CE Outcomes Publishes Surveys Analyzing Physician Shifts in Medical Information-Seeking Patterns During COVID-19 Crisis

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CE Outcomes has recently conducted a series of surveys to understand how the COVID-19 pandemic has changed United States physicians’ medical information-seeking patterns. The survey questions were developed by Wendy Cerenzia and Greg Salinas, PhD, at CE Outcomes and the surveys were sent and responded to via email to random samples of United States practicing specialists in March 2020, April 2020, and July 2020. A sample of 292 responses was collected in March 2020, a sample of 327 responses was collected in April 2020, and a sample of 371 responses was collected in July 2020.  

The surveys were meant to gauge interest and the anticipated disruption in live continuing education meetings. The respondents from March 2020 – at the beginning of the COVID pandemic – anticipated that about ¼ of their CME credits would come from live meetings and anticipated that live meetings would resume within six to twelve months. However, by July 2020 – several months in to the COVID-19 crisis – 50% of respondents did not believe they would resume attendance at live meetings for at least another twelve months, in July 2021 at the earliest, and respondents believed that only 9% of their CME credits would come from live meetings.  

The surveys also found that COVID-19 has had an impact on practitioners’ ability to stay updated on the latest clinical information in their specialty. In March 2020, 36% of respondents believed COVID-19 would have a “not at all significant” on their ability to stay up-to-date on the latest clinical information in their specialty area. By April 2020, that number had shrunk to 25%, and by July was only a mere 10%.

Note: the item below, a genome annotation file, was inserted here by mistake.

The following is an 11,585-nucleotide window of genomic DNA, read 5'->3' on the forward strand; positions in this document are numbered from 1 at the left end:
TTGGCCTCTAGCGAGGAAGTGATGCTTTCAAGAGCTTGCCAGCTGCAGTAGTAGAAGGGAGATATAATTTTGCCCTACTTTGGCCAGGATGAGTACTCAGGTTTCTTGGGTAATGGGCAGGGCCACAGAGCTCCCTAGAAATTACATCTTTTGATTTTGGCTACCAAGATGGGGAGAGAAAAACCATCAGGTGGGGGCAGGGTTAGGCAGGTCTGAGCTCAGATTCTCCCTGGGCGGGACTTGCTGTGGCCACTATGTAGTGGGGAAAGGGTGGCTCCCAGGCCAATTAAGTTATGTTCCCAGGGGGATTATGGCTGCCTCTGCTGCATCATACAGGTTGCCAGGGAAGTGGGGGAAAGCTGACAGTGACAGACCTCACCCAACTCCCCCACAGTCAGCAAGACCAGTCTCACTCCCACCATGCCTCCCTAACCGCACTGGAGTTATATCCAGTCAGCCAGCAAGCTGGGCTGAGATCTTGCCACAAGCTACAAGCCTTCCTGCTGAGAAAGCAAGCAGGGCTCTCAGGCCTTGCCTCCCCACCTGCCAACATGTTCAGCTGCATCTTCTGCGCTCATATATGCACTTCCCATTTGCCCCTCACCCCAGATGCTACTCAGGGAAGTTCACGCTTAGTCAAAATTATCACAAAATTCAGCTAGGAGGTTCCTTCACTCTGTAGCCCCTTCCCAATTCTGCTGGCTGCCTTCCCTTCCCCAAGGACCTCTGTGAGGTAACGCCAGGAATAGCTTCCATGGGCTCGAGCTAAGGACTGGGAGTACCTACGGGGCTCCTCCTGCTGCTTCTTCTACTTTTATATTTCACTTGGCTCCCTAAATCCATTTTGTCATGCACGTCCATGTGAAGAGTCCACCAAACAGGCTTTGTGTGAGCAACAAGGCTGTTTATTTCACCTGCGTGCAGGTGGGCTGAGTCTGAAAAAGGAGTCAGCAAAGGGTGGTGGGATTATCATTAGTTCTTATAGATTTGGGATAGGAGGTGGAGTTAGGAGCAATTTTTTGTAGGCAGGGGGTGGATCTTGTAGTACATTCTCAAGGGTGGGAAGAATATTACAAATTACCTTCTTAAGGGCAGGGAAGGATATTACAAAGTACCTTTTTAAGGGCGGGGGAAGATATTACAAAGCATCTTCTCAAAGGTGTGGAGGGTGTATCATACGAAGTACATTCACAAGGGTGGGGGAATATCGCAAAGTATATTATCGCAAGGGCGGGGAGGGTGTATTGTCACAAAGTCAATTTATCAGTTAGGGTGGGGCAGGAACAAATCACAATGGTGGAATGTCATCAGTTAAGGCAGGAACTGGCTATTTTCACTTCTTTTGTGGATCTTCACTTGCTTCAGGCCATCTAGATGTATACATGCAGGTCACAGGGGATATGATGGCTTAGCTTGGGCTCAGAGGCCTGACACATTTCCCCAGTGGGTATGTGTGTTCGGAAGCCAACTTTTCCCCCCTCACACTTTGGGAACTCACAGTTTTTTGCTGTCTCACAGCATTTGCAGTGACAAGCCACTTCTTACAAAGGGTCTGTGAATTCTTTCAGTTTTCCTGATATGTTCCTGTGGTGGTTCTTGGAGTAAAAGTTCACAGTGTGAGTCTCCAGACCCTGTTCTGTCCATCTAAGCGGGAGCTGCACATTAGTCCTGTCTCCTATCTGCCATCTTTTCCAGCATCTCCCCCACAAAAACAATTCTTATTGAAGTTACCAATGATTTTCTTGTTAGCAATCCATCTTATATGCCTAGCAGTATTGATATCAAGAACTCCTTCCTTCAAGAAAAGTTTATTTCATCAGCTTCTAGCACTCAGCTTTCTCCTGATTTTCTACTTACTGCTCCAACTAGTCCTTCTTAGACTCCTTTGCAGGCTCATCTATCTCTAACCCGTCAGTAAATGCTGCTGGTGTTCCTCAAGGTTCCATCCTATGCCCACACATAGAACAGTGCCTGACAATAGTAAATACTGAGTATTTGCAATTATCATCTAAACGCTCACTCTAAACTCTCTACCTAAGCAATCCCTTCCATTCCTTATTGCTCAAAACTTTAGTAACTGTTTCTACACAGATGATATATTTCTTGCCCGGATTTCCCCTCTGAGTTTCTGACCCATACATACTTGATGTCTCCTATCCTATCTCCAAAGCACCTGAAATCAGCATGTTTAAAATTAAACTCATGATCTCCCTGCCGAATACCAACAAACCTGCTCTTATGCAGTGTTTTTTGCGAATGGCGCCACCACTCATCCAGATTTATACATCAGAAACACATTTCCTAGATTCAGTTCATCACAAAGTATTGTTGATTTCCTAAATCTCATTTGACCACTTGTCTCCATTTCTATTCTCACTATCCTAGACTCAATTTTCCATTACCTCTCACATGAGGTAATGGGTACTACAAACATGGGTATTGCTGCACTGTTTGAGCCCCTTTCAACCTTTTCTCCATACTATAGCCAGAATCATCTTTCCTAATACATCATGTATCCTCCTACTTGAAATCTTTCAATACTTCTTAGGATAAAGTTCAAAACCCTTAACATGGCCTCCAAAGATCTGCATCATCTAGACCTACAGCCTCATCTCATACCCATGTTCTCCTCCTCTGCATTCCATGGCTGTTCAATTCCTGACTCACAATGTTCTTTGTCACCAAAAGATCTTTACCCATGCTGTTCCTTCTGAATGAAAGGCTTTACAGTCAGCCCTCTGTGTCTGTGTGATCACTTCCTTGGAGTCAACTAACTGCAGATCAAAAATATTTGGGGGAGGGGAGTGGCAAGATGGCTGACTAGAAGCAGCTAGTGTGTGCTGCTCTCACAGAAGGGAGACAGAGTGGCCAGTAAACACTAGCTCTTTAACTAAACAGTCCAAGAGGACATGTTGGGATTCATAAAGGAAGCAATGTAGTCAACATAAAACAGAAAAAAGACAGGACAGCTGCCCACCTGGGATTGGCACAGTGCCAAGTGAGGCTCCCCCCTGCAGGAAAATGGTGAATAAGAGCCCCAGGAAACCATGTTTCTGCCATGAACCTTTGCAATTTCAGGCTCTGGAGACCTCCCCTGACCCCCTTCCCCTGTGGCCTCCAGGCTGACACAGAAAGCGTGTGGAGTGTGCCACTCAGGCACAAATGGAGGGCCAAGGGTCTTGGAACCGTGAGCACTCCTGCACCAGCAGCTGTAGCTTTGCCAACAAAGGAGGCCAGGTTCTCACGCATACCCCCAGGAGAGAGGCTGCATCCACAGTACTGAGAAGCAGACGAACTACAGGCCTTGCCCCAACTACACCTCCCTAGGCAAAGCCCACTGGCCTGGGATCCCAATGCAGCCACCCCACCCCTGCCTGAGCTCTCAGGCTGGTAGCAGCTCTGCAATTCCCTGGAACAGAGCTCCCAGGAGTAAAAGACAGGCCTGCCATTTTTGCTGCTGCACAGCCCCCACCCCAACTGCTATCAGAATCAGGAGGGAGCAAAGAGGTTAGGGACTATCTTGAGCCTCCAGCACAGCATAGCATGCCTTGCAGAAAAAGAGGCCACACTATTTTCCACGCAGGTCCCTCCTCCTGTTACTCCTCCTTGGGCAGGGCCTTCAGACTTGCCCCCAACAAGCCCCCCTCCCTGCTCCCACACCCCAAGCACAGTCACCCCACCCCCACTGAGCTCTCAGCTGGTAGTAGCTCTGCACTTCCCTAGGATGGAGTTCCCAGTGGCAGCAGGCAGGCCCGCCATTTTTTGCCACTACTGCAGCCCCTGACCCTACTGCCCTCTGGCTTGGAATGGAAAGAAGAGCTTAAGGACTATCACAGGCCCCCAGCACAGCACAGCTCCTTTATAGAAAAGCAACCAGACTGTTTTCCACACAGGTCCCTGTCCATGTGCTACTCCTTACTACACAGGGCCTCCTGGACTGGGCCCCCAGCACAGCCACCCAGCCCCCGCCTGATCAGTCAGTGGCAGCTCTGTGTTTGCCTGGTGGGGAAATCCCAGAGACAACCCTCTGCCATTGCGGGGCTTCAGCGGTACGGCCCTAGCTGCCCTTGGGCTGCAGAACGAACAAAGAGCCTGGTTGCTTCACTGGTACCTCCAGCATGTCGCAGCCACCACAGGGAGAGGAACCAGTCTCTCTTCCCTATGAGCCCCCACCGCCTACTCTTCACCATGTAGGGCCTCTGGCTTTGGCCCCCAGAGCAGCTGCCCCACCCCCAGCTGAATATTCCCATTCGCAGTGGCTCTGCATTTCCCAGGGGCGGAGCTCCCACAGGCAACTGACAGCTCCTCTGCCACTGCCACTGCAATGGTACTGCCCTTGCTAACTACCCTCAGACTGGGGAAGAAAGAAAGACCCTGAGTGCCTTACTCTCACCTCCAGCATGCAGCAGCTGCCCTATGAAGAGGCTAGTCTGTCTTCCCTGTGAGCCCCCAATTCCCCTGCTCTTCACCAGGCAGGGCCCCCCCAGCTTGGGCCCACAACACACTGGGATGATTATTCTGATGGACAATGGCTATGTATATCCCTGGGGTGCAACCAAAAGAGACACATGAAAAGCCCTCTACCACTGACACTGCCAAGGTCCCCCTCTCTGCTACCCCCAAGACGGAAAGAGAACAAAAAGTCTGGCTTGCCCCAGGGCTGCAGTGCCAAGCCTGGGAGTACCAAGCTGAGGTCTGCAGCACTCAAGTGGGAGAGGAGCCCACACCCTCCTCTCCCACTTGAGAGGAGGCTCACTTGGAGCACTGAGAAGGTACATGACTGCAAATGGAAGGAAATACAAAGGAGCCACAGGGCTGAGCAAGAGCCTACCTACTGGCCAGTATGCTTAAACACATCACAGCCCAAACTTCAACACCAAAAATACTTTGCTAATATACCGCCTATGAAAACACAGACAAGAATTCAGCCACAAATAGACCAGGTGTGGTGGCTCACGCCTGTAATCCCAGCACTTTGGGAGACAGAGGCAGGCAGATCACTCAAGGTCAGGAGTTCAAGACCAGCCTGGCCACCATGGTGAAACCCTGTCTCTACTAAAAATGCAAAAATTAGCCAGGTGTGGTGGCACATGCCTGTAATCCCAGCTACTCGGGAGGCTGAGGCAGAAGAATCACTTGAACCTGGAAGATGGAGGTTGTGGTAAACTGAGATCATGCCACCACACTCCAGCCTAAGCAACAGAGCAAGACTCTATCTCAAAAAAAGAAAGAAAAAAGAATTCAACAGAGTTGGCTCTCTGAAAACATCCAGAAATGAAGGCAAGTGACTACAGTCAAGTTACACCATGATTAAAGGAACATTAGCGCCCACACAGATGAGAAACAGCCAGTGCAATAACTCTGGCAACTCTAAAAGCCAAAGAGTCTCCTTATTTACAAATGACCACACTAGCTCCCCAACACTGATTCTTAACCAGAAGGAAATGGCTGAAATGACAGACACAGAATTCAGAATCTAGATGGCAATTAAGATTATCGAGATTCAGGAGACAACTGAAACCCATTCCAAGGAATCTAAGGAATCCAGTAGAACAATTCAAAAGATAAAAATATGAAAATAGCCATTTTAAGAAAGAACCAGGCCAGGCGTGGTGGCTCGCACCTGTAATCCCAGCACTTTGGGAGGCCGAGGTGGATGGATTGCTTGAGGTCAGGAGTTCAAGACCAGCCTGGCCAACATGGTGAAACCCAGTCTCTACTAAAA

The survey also gauged aspects of engagement with national and international meetings that were transitioned to online formats.  In March 2020, the majority reported they were either not at all likely or only slightly likely to participate (69%), however, physicians polled in April 2020 and July 2020 were more likely to consider engaging in the online meeting content.   

In the July survey, CE Outcomes included follow-up questions to assess if specialists had yet engaged in an online national or international meeting, with 1/3 reporting that they had, 21% reporting they had the opportunity but chose not to participate, and 46% reporting they had not yet had the opportunity to participate. Of those that have participated, just over ½ reported the content was much or slightly worse than the live version of the meeting (52%), while 23% reported it was about the same as the live meeting. For those that had the opportunity but chose not to participate, 40% reported they did not have time to participate and 28% reported that the cost of online participation was too high. 

The study sought to understand engagement with CME during the COVID-19 pandemic. CE Outcomes found that, as of July 2020, about ½ of survey respondents (51%) have participated in CME on the topic of COVID-19, while 82% of specialists engaged in CME on other topics since March 1, 2020. Regarding topics of interest for future CME on COVID-19, most were looking for the latest information on treatments, updates on a potential vaccine, as well as content specific to their own specialty related to how COVID-19 is impacting underlying conditions and potential long-term implications.  

Given the uncertainty related to viability of live meetings extending well into next year, it is imperative for CME to be designed in an engaging manner that reaches the specialists with needed relevant data. There is a challenge for education to facilitate this interaction as well as an opportunity to provide more engaging approaches than traditionally provided by live events. 

A special thanks to Wendy Cerenzia from CE Outcomes for summarizing the surveys.  

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